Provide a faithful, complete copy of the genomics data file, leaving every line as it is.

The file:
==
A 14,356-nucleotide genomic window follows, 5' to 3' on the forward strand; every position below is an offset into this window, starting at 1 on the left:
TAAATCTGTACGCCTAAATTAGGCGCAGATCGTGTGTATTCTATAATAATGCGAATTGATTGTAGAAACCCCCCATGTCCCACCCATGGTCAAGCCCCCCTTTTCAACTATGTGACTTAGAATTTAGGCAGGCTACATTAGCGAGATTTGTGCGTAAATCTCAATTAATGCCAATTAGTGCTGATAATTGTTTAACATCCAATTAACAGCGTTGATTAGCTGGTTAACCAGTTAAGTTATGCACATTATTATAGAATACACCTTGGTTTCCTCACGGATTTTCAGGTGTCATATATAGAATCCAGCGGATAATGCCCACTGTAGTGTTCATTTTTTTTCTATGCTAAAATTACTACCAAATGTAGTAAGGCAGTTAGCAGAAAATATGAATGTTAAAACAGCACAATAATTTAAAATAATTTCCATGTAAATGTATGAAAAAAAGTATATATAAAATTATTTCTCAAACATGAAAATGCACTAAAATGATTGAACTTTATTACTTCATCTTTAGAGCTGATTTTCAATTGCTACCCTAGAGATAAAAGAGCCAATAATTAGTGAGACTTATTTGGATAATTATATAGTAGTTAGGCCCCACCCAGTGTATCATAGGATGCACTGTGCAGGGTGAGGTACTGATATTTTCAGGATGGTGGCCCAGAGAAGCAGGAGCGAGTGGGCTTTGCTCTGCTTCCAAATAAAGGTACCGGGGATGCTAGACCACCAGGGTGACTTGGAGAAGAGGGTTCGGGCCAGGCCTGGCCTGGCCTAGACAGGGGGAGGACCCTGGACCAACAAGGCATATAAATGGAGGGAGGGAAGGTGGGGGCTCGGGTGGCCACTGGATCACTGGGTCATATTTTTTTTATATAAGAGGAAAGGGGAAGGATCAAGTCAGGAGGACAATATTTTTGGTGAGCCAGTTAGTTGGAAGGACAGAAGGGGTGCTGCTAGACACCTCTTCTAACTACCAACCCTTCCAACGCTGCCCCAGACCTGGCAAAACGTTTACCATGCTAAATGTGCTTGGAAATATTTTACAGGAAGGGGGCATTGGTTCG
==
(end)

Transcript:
A 14,356-nucleotide genomic window follows, 5' to 3' on the forward strand; every position below is an offset into this window, starting at 1 on the left:
TAAATCTGTACGCCTAAATTAGGCGCAGATCGTGTGTATTCTATAATAATGCGAATTGATTGTAGAAACCCCCCATGTCCCACCCATGGTCAAGCCCCCCTTTTCAACTATGTGACTTAGAATTTAGGCAGGCTACATTAGCGAGATTTGTGCGTAAATCTCAATTAATGCCAATTAGTGCTGATAATTGTTTAACATCCAATTAACAGCGTTGATTAGCTGGTTAACCAGTTAAGTTATGCACATTATTATAGAATACACCTTGGTTTCCTCACGGATTTTCAGGTGTCATATATAGAATCCAGCGGATAATGCCCACTGTAGTGTTCATTTTTTTTCTATGCTAAAATTACTACCAAATGTAGTAAGGCAGTTAGCAGAAAATATGAATGTTAAAACAGCACAATAATTTAAAATAATTTCCATGTAAATGTATGAAAAAAAGTATATATAAAATTATTTCTCAAACATGAAAATGCACTAAAATGATTGAACTTTATTACTTCATCTTTAGAGCTGATTTTCAATTGCTACCCTAGAGATAAAAGAGCCAATAATTAGTGAGACTTATTTGGATAATTATATAGTAGTTAGGCCCCACCCAGTGTATCATAGGATGCACTGTGCAGGGTGAGGTACTGATATTTTCAGGATGGTGGCCCAGAGAAGCAGGAGCGAGTGGGCTTTGCTCTGCTTCCAAATAAAGGTACCGGGGATGCTAGACCACCAGGGTGACTTGGAGAAGAGGGTTCGGGCCAGGCCTGGCCTGGCCTAGACAGGGGGAGGACCCTGGACCAACAAGGCATATAAATGGAGGGAGGGAAGGTGGGGGCTCGGGTGGCCACTGGATCACTGGGTCATATTTTTTTTATATAAGAGGAAAGGGGAAGGATCAAGTCAGGAGGACAATATTTTTGGTGAGCCAGTTAGTTGGAAGGACAGAAGGGGTGCTGCTAGACACCTCTTCTAACTACCAACCCTTCCAACGCTGCCCCAGACCTGGCAAAACGTTTACCATGCTAAATGTGCTTGGAAATATTTTACAGGAAGGGGGCATTGGTTCG